The Department of State submits an annual Report to Congress on International Religious Freedom in compliance with section 102(b) of the International Religious Freedom Act of 1998 (P.L. 105-292), as amended. This report, also known as the International Religious Freedom Report, describes the status of religious freedom, government policies violating religious belief and practices of groups, religious denominations and individuals, and U.S. policies promoting religious freedom in nearly every country and territory throughout the world. The report covers the period between January 1 and December 31 of the previous calendar year.
2022 Report Release
“…For far too many people within our borders and beyond, practicing their faith still means facing fear and persecution. Today, let us recommit ourselves to ending this hate. And let us work together to ensure that people of all religions — and no religion — are treated with equal dignity and respect.”
President Joseph R. Biden
The United States is a longstanding champion of the right to freedom of religion or belief for all people. The historic roots of this advocacy date back to the country’s foundation and remain central to the American experience today.
In 1786, Thomas Jefferson penned the landmark Virginia Statute of Religious Freedom, the forerunner to the First Amendment of the U.S. Constitution. This legislation would inspire the expansion of the U.S. commitment to advancing freedom of religion or belief around the world and the adoption of Article 18 of the Universal Declaration of Human Rights. The spirit of the Article 18 legislation seeks to ensure that every individual, regardless of who they are or where they live, can believe as they wish and peacefully espouse those beliefs as they see fit.
Today, individuals across the diverse range of the belief spectrum continue to migrate to the United States and other democratic countries in search of the freedom of religion or belief. Studies have repeatedly shown a positive correlation between the free exercise of individual human rights in democratic countries, and a corresponding increase in political stability, economic prosperity, and social cohesion. When countries protect the freedom or belief, they perform better, and the lives of their citizens improve.
Today’s release of the 2022 International Religious Freedom Report spotlights state and non-state actors that have championed freedom of religion or belief as well as those that have failed to respect these rights. In 2022 significant governmental restrictions on religious practice continued, as well as societal intolerance of, and violence against, individuals on account of their beliefs or non-belief. Antisemitism, anti-Muslim hatred, anti-Christian sentiment, discrimination against atheists, and other forms of bigotry continued to increase. Individuals faced death, torture, threats, imprisonment, and harassment on the basis of religion or belief.
While some countries progressed, much work remains to advance the freedom of religion or belief around the world. Thus, the United States resolves to continue the vital work of promoting freedom of religion or belief for all.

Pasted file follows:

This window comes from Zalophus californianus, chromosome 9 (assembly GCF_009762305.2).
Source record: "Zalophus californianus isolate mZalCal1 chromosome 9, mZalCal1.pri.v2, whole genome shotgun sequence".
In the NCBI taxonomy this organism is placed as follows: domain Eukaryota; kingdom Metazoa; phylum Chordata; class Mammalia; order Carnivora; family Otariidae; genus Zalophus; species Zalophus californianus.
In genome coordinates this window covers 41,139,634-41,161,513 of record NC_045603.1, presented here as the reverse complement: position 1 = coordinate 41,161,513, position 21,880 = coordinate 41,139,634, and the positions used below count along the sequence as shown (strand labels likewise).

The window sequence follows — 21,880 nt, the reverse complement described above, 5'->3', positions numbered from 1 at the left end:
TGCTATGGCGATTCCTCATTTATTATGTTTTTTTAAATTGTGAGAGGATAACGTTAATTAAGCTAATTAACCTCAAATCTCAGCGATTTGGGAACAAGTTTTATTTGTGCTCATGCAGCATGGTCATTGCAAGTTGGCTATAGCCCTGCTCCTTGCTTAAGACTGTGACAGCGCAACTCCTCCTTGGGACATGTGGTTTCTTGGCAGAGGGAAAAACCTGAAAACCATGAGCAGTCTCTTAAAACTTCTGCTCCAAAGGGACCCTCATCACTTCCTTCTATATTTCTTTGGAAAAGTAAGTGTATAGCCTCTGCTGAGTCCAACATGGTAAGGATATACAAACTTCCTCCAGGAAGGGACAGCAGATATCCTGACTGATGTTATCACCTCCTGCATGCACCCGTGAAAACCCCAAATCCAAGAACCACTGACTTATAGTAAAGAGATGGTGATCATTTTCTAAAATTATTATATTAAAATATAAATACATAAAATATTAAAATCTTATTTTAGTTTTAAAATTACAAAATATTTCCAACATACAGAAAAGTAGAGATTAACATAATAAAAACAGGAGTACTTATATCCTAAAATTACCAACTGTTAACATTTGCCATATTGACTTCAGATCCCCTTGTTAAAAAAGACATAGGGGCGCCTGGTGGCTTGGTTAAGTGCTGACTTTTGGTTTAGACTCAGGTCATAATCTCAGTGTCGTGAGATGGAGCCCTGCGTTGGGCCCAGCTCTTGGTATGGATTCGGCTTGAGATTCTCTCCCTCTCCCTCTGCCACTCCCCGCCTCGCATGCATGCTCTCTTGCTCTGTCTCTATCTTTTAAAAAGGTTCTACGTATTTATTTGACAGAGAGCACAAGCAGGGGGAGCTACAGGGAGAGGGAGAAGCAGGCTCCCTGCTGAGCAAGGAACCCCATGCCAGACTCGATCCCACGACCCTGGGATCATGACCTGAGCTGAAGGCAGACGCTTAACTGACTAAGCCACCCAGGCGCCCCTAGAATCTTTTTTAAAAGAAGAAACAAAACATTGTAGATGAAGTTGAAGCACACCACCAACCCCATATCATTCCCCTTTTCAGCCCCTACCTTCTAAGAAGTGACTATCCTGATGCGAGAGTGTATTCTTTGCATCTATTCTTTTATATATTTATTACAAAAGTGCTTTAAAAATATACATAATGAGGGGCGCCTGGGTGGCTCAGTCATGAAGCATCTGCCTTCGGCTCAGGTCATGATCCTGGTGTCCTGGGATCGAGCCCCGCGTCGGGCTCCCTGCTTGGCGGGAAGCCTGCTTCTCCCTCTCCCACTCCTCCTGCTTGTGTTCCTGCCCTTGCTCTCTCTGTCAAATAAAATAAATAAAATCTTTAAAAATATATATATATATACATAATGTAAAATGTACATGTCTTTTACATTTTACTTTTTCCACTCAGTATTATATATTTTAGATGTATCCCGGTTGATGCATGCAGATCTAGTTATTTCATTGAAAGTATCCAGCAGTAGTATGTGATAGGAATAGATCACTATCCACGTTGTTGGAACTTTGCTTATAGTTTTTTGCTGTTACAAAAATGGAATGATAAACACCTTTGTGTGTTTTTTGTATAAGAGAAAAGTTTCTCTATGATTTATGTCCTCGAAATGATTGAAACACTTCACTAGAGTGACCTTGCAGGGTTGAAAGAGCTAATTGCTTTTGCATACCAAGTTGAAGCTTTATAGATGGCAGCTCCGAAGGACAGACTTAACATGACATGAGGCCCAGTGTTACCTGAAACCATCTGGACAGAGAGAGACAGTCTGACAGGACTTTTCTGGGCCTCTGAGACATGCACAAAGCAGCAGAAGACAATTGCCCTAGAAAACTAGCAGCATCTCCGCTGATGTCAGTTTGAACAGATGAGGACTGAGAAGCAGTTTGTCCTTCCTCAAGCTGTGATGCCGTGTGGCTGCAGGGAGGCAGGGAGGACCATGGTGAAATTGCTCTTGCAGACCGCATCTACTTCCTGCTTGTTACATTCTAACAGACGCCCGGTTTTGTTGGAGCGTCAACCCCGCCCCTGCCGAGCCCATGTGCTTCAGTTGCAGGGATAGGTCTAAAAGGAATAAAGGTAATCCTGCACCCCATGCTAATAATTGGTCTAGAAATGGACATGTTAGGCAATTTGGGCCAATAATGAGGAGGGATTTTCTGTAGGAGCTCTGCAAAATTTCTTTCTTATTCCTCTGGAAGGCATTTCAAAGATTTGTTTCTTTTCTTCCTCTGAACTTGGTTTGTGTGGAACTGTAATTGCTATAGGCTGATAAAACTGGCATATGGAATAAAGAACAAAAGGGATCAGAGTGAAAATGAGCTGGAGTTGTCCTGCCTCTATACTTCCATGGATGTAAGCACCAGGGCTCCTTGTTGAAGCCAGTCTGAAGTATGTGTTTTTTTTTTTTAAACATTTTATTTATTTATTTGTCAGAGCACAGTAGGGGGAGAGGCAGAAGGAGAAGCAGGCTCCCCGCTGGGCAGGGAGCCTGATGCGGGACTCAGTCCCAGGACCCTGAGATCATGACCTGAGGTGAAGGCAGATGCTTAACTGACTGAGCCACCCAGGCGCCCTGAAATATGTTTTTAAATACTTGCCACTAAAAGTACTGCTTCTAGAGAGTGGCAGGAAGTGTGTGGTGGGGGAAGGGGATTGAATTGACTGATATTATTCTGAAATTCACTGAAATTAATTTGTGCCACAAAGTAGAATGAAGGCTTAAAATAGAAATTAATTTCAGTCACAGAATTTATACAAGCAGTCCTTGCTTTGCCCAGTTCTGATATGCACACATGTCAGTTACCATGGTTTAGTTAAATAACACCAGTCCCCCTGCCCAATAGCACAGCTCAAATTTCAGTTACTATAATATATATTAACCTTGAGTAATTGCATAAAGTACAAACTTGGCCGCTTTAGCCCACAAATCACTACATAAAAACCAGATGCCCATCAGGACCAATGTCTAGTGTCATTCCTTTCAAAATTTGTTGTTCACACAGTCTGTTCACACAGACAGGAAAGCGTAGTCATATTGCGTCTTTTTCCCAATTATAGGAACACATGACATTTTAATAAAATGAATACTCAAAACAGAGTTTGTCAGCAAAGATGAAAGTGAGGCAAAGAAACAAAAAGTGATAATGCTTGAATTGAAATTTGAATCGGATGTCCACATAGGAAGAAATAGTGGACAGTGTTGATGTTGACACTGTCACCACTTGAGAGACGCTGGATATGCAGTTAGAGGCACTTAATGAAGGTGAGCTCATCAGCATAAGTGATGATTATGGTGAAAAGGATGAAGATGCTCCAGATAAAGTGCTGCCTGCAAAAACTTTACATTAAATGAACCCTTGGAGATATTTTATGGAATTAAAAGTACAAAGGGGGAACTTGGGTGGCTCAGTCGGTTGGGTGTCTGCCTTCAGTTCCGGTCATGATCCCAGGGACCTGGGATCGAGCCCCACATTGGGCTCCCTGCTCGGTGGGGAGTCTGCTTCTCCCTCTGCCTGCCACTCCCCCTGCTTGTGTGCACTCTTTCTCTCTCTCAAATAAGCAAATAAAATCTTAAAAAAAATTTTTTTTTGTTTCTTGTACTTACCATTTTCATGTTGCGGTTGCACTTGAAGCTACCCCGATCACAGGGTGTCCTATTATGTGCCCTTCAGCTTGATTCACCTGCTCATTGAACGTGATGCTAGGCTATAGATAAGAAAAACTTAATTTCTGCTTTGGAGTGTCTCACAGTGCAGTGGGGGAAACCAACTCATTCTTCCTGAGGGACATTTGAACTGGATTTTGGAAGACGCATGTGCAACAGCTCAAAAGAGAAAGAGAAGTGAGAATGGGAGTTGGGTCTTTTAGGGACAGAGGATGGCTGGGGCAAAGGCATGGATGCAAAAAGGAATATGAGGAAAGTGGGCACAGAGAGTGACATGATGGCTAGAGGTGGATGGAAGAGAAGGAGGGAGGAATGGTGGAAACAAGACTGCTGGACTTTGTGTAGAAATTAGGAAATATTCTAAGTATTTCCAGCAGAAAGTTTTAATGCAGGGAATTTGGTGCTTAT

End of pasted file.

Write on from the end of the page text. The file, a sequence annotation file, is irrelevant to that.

I hereby transmit the Department of State’s 2022 Annual Report on International Religious Freedom to the United States Congress. I appreciate the longstanding Congressional support on freedom of religion or belief and look forward to working with Congress to preserve and protect this human right for all.
Antony J. Blinken
Secretary of State
Secretary Blinken’s and Ambassador Hussain’s Full Remarks
Process and Purpose
U.S. embassies prepare the initial drafts of country chapters based on information from government officials, religious groups, nongovernmental organizations, journalists, human rights monitors, academics, media, and others. The Office of International Religious Freedom, based in Washington, collaborates in collecting and analyzing additional information, drawing on its consultations with foreign government officials, domestic and foreign religious groups, domestic and foreign nongovernmental organizations, multilateral and other international and regional organizations, journalists, academic experts, community leaders, and other relevant U.S. government institutions.
The State Department’s guiding principle is to ensure that all relevant information is presented as objectively, thoroughly, and fairly as possible. Motivations and accuracy of sources vary, however, and the Department of State is not in a position to verify independently all information contained in the reports. To the extent possible, the reports use multiple sources to increase comprehensiveness and reduce potential for bias. The views of any particular source are not necessarily those of the United States government. The report is designed to spotlight examples of government and societal action that typify and illuminate issues reported in each country. Specific inclusions or omissions should not be interpreted as a signal that a particular case is of greater or lesser importance to the U.S. government, or that a case is the only available example. Rather, the goal is to shed light on the nature, scope, and severity of actions impacting religious freedom through illustrative examples.